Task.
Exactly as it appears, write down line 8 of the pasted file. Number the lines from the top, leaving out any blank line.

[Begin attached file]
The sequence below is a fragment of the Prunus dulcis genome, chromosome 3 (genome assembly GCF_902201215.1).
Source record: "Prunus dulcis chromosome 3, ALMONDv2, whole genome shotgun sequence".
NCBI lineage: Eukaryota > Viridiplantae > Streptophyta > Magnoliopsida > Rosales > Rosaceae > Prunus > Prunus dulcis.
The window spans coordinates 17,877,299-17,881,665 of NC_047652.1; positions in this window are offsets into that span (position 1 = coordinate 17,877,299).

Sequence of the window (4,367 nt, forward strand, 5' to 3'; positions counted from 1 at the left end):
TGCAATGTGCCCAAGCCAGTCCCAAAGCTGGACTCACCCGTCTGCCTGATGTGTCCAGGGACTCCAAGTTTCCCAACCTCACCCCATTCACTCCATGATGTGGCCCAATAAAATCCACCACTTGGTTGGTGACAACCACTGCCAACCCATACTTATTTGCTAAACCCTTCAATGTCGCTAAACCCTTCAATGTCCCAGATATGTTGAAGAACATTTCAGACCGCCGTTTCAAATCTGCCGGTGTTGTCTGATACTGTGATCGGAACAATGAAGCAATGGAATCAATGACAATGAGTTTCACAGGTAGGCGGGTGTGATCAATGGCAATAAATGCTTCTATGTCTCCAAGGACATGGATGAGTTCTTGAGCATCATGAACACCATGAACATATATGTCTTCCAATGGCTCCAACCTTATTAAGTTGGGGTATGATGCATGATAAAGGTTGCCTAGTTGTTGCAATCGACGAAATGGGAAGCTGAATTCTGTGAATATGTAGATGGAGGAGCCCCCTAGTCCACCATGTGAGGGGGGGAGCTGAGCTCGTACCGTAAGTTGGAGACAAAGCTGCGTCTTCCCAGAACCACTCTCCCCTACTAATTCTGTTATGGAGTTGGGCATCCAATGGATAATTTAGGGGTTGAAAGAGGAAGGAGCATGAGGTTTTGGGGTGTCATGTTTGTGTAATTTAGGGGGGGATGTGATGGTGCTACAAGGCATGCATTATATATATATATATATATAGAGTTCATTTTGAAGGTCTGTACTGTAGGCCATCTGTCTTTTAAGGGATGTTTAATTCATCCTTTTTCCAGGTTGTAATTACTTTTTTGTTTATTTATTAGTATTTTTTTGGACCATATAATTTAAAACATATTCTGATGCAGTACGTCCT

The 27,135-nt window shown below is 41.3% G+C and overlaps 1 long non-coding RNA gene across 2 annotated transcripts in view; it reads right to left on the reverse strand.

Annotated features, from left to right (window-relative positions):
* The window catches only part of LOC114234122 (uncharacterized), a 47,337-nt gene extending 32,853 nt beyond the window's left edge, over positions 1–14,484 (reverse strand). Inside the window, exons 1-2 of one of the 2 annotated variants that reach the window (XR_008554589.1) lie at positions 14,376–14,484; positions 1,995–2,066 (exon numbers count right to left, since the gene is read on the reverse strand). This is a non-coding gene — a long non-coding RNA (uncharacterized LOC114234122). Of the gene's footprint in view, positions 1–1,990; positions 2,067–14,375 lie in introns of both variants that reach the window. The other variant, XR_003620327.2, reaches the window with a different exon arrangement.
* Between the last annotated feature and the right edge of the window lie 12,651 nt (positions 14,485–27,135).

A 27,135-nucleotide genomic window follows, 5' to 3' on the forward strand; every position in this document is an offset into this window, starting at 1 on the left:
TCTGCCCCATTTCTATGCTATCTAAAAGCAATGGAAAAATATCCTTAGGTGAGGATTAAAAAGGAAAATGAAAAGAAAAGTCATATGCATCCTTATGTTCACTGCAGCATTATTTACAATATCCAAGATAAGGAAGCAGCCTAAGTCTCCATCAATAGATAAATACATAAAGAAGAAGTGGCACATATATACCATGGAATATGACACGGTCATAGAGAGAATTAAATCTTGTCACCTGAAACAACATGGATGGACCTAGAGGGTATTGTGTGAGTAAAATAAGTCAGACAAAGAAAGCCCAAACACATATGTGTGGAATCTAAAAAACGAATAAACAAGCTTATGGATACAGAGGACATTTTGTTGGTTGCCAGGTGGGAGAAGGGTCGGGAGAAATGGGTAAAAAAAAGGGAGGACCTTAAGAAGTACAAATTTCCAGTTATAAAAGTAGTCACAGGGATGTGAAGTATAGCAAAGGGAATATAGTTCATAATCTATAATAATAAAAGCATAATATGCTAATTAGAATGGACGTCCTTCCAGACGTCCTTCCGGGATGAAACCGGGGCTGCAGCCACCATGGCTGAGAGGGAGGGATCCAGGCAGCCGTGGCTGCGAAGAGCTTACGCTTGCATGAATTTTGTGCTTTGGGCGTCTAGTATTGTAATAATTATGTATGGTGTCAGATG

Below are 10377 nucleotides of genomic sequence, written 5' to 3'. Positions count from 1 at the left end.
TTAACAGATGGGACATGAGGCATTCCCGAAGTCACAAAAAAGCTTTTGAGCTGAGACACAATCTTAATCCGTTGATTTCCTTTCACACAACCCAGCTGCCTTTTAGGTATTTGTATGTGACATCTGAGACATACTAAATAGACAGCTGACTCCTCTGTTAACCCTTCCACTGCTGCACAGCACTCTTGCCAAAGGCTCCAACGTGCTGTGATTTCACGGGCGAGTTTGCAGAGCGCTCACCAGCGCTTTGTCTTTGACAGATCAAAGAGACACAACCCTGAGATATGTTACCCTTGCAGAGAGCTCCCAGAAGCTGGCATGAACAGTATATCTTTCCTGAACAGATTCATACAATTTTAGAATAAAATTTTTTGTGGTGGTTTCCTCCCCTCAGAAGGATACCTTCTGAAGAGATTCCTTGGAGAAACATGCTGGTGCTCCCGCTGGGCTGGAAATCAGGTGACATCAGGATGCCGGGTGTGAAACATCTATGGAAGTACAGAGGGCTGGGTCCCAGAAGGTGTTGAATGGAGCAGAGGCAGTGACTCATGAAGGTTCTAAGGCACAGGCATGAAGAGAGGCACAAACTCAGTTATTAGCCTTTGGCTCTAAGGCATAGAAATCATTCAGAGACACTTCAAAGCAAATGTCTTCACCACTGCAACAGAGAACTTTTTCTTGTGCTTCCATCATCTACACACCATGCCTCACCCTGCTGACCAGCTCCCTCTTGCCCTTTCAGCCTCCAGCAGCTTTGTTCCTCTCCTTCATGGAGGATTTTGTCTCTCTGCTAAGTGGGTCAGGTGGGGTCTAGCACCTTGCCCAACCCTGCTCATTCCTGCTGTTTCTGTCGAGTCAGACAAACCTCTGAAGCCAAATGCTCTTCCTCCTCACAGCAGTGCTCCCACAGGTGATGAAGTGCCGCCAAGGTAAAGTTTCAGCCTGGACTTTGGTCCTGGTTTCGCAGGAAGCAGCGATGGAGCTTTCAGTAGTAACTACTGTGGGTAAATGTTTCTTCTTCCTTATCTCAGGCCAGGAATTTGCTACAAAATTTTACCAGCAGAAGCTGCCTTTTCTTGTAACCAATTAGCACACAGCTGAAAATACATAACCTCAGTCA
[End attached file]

Annotated features, from left to right (window-relative positions):